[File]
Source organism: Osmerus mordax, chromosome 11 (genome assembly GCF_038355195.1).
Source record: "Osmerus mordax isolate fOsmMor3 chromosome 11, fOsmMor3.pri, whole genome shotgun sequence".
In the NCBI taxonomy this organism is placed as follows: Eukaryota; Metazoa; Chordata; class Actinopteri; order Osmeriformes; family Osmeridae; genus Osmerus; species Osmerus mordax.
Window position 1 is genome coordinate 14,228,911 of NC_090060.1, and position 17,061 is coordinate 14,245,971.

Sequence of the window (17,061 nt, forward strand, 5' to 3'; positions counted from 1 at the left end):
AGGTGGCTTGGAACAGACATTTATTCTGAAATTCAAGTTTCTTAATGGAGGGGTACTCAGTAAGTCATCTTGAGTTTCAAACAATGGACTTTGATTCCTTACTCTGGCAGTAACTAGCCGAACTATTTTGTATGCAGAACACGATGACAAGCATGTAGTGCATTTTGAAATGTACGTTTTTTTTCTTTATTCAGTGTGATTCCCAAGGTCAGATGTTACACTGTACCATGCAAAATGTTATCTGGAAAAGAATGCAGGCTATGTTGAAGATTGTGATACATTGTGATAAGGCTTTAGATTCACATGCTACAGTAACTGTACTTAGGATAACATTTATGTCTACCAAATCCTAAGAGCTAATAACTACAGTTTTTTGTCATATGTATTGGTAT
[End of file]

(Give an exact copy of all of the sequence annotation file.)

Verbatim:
Source organism: Osmerus mordax, chromosome 11 (genome assembly GCF_038355195.1).
Source record: "Osmerus mordax isolate fOsmMor3 chromosome 11, fOsmMor3.pri, whole genome shotgun sequence".
In the NCBI taxonomy this organism is placed as follows: Eukaryota; Metazoa; Chordata; class Actinopteri; order Osmeriformes; family Osmeridae; genus Osmerus; species Osmerus mordax.
Window position 1 is genome coordinate 14,228,911 of NC_090060.1, and position 17,061 is coordinate 14,245,971.

Sequence of the window (17,061 nt, forward strand, 5' to 3'; positions counted from 1 at the left end):
AGGTGGCTTGGAACAGACATTTATTCTGAAATTCAAGTTTCTTAATGGAGGGGTACTCAGTAAGTCATCTTGAGTTTCAAACAATGGACTTTGATTCCTTACTCTGGCAGTAACTAGCCGAACTATTTTGTATGCAGAACACGATGACAAGCATGTAGTGCATTTTGAAATGTACGTTTTTTTTCTTTATTCAGTGTGATTCCCAAGGTCAGATGTTACACTGTACCATGCAAAATGTTATCTGGAAAAGAATGCAGGCTATGTTGAAGATTGTGATACATTGTGATAAGGCTTTAGATTCACATGCTACAGTAACTGTACTTAGGATAACATTTATGTCTACCAAATCCTAAGAGCTAATAACTACAGTTTTTTGTCATATGTATTGGTAT